While DfID supports the principles, the agency hopes to officially endorse them when they release a new digital strategy this summer, according to Digital Service Lead Frances Sibbet. First, they still have a few questions and critiques — which are welcome, according to Adele Waugaman, founder and managing director of Catalyst Advisory and a recognized thought leader on the role of technology in health and development.
The principles are meant to be a guide and are meant to be questioned, she told Devex. And while they appear straightforward in text or at a conceptual level, they “quickly become a lot more complex when you try to implement in different environments with technology that is always changing via institutions that weren’t necessarily built to work this way,” Waugaman told Devex.
The full “From Principle to Practice: Implementing the Principles for Digital Development” report provides insight and analysis into implementers’ thought process when they approach the principles, common barriers they’ve faced and suggestions to overcome them, but it isn’t the end of the conversation.
In fact the conversation to date has been with donors first, then implementing partners and consulting shops.
Waugaman can imagine a new phase of consultation built around local governments and communities where these organizations operate, as well as the user experience — perhaps the field worker of a large international NGO or the end beneficiary of a text messaging service designed to deliver reproductive health information to women in rural communities.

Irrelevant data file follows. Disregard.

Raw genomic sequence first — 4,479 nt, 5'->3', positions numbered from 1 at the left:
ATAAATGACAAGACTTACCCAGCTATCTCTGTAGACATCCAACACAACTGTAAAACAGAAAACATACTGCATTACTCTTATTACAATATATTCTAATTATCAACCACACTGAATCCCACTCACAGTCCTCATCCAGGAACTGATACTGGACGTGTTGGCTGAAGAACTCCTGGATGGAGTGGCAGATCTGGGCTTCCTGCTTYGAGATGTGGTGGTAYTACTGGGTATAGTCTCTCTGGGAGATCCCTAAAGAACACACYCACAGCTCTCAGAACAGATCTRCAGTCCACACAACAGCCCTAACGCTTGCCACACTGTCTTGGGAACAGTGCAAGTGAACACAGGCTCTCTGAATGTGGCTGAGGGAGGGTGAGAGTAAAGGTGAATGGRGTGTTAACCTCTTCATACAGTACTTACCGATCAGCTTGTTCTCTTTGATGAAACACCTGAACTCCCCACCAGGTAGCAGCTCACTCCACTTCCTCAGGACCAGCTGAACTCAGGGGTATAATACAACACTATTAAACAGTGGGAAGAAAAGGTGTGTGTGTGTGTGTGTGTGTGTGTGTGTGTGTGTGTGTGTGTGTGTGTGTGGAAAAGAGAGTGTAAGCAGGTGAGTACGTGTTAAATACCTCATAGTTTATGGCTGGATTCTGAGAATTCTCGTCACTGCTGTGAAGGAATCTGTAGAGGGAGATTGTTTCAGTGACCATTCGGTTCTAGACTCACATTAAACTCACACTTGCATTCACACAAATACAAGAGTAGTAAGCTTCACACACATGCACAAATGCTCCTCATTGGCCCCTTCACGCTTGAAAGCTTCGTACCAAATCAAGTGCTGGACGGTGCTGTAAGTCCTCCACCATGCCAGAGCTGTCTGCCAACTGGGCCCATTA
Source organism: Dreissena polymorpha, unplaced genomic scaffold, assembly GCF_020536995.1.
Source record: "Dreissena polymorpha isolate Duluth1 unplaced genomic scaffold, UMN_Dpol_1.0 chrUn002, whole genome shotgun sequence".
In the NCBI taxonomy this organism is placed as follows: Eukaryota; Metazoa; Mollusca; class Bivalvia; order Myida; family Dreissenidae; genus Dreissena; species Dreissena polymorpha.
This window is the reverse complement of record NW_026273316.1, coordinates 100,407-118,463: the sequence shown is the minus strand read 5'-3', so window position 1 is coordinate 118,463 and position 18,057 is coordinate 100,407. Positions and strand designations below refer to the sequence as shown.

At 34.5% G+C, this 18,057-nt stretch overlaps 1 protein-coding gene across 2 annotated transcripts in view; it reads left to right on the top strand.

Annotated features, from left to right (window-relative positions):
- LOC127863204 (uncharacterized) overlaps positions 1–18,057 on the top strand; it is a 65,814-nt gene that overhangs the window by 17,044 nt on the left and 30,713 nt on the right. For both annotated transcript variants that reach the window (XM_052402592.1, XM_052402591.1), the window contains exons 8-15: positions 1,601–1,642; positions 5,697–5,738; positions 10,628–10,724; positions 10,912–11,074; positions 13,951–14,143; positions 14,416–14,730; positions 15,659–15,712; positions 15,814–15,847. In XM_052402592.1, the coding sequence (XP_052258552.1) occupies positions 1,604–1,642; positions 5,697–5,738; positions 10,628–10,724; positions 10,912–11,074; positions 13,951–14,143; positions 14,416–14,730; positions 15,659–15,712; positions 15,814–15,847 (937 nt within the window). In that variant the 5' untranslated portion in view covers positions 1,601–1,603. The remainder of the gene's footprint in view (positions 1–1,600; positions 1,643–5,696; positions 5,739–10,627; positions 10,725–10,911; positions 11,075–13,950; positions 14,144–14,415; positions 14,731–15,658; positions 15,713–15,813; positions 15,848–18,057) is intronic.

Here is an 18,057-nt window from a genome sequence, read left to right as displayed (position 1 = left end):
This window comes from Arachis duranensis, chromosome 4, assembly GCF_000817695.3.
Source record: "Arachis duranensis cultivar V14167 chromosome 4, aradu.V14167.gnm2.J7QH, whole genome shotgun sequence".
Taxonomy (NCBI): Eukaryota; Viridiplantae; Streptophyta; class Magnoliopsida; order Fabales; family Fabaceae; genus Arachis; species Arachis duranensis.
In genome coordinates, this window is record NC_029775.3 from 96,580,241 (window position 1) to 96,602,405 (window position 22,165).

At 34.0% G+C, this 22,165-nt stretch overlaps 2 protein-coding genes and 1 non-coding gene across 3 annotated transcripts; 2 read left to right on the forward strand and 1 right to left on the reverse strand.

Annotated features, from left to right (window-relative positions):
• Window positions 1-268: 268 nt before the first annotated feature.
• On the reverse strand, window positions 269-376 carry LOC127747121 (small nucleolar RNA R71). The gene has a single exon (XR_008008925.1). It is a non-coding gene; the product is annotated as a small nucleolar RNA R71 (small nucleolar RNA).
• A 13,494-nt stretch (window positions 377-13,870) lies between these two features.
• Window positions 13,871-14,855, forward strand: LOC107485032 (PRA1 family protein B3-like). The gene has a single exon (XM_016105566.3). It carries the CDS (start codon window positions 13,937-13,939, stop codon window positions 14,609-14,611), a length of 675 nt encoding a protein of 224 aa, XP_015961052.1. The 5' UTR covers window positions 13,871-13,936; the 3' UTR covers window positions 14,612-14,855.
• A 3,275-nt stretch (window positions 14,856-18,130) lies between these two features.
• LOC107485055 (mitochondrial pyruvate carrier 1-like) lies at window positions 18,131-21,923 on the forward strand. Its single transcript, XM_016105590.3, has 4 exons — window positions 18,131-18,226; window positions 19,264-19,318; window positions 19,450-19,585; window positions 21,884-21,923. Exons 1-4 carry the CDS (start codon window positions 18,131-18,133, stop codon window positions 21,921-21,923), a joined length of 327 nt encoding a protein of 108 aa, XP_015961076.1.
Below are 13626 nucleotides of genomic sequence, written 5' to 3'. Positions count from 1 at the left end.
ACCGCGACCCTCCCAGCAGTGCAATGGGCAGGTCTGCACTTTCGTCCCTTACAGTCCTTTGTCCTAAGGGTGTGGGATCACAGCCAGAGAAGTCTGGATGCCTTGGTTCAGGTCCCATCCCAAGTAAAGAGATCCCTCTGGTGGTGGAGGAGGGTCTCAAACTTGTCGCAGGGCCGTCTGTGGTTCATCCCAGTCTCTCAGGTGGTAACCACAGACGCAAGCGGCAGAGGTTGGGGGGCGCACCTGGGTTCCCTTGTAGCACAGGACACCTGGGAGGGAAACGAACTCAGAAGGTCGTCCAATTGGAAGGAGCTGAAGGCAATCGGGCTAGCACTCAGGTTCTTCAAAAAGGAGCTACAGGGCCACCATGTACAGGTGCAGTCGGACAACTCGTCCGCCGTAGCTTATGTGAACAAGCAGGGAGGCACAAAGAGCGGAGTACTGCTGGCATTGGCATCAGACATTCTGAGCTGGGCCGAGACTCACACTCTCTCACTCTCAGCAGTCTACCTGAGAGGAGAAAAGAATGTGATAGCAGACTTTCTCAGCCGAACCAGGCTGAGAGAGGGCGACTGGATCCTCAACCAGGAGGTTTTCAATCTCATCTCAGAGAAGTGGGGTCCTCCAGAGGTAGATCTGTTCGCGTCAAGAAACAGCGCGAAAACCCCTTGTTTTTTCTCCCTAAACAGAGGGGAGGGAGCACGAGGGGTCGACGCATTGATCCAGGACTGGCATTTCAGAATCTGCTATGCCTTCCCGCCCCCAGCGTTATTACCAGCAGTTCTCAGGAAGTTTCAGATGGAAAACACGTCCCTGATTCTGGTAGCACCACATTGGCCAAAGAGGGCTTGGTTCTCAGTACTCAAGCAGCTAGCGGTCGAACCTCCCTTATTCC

“We haven’t had the scope and bandwidth to have those conversations,” she said, which will now be up to the Digital Impact Alliance to move forward.
The Digital Impact Alliance, which will be hosted by the United Nations Foundation, also emerged from the process of creating the digital development principles. It’s where the principles will live and where CEO Kate Wilson, now six days into her job, will work to accelerate collective efforts of government, industry and development organizations to achieve a more inclusive digital economy for the underserved in emerging markets.
Though there have been early champions, many organizations are still unsure of whether to endorse, adopt or critique the principles.
Waugaman hopes feedback includes a little bit of everything, but Jacob Korenblum, president and CEO of Souktel Digital Solutions, presented a harsher argument for delivering on the practice of the principles in the form of past failed commitments by the larger global development community — like the 79 percent of $2.3 billion in pledges not committed after the 2014 Syria donor conference.
To avoid the likelihood of organizations noncollaboratively tacking principles on to sweeten their bids before submitting, Korenblum suggested annual membership reviews, recognition of top adopters through an awards ceremony (suggesting the name “The Digies”) and rotating leadership and knowledge management roles.